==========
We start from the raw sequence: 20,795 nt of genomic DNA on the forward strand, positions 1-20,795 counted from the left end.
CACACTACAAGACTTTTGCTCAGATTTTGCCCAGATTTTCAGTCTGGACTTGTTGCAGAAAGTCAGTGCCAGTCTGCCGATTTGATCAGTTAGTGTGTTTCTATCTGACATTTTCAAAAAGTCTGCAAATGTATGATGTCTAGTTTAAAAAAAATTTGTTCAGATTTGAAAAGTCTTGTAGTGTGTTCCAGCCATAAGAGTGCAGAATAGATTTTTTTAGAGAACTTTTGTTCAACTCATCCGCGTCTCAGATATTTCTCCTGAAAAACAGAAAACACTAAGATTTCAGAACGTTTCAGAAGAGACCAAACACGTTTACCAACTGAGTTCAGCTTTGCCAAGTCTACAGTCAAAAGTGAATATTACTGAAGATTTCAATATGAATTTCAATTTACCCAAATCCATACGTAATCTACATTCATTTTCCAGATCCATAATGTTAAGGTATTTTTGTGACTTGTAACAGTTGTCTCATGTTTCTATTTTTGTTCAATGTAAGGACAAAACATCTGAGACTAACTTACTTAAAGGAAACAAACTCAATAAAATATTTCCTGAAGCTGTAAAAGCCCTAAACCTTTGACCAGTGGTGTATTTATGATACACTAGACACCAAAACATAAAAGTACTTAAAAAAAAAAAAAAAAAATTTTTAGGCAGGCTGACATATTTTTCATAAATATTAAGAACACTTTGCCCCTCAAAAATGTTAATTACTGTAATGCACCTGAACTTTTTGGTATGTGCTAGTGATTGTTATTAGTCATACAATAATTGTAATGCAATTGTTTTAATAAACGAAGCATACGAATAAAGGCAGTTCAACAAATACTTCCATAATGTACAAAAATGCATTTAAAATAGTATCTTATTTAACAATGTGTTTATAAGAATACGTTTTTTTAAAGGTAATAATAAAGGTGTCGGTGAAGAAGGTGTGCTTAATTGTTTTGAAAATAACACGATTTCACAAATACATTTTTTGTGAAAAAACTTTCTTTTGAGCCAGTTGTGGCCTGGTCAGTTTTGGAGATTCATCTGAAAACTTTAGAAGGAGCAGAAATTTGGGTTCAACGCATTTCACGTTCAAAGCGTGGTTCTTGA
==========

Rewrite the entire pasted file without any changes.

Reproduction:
We start from the raw sequence: 20,795 nt of genomic DNA on the forward strand, positions 1-20,795 counted from the left end.
CACACTACAAGACTTTTGCTCAGATTTTGCCCAGATTTTCAGTCTGGACTTGTTGCAGAAAGTCAGTGCCAGTCTGCCGATTTGATCAGTTAGTGTGTTTCTATCTGACATTTTCAAAAAGTCTGCAAATGTATGATGTCTAGTTTAAAAAAAATTTGTTCAGATTTGAAAAGTCTTGTAGTGTGTTCCAGCCATAAGAGTGCAGAATAGATTTTTTTAGAGAACTTTTGTTCAACTCATCCGCGTCTCAGATATTTCTCCTGAAAAACAGAAAACACTAAGATTTCAGAACGTTTCAGAAGAGACCAAACACGTTTACCAACTGAGTTCAGCTTTGCCAAGTCTACAGTCAAAAGTGAATATTACTGAAGATTTCAATATGAATTTCAATTTACCCAAATCCATACGTAATCTACATTCATTTTCCAGATCCATAATGTTAAGGTATTTTTGTGACTTGTAACAGTTGTCTCATGTTTCTATTTTTGTTCAATGTAAGGACAAAACATCTGAGACTAACTTACTTAAAGGAAACAAACTCAATAAAATATTTCCTGAAGCTGTAAAAGCCCTAAACCTTTGACCAGTGGTGTATTTATGATACACTAGACACCAAAACATAAAAGTACTTAAAAAAAAAAAAAAAAAATTTTTAGGCAGGCTGACATATTTTTCATAAATATTAAGAACACTTTGCCCCTCAAAAATGTTAATTACTGTAATGCACCTGAACTTTTTGGTATGTGCTAGTGATTGTTATTAGTCATACAATAATTGTAATGCAATTGTTTTAATAAACGAAGCATACGAATAAAGGCAGTTCAACAAATACTTCCATAATGTACAAAAATGCATTTAAAATAGTATCTTATTTAACAATGTGTTTATAAGAATACGTTTTTTTAAAGGTAATAATAAAGGTGTCGGTGAAGAAGGTGTGCTTAATTGTTTTGAAAATAACACGATTTCACAAATACATTTTTTGTGAAAAAACTTTCTTTTGAGCCAGTTGTGGCCTGGTCAGTTTTGGAGATTCATCTGAAAACTTTAGAAGGAGCAGAAATTTGGGTTCAACGCATTTCACGTTCAAAGCGTGGTTCTTGA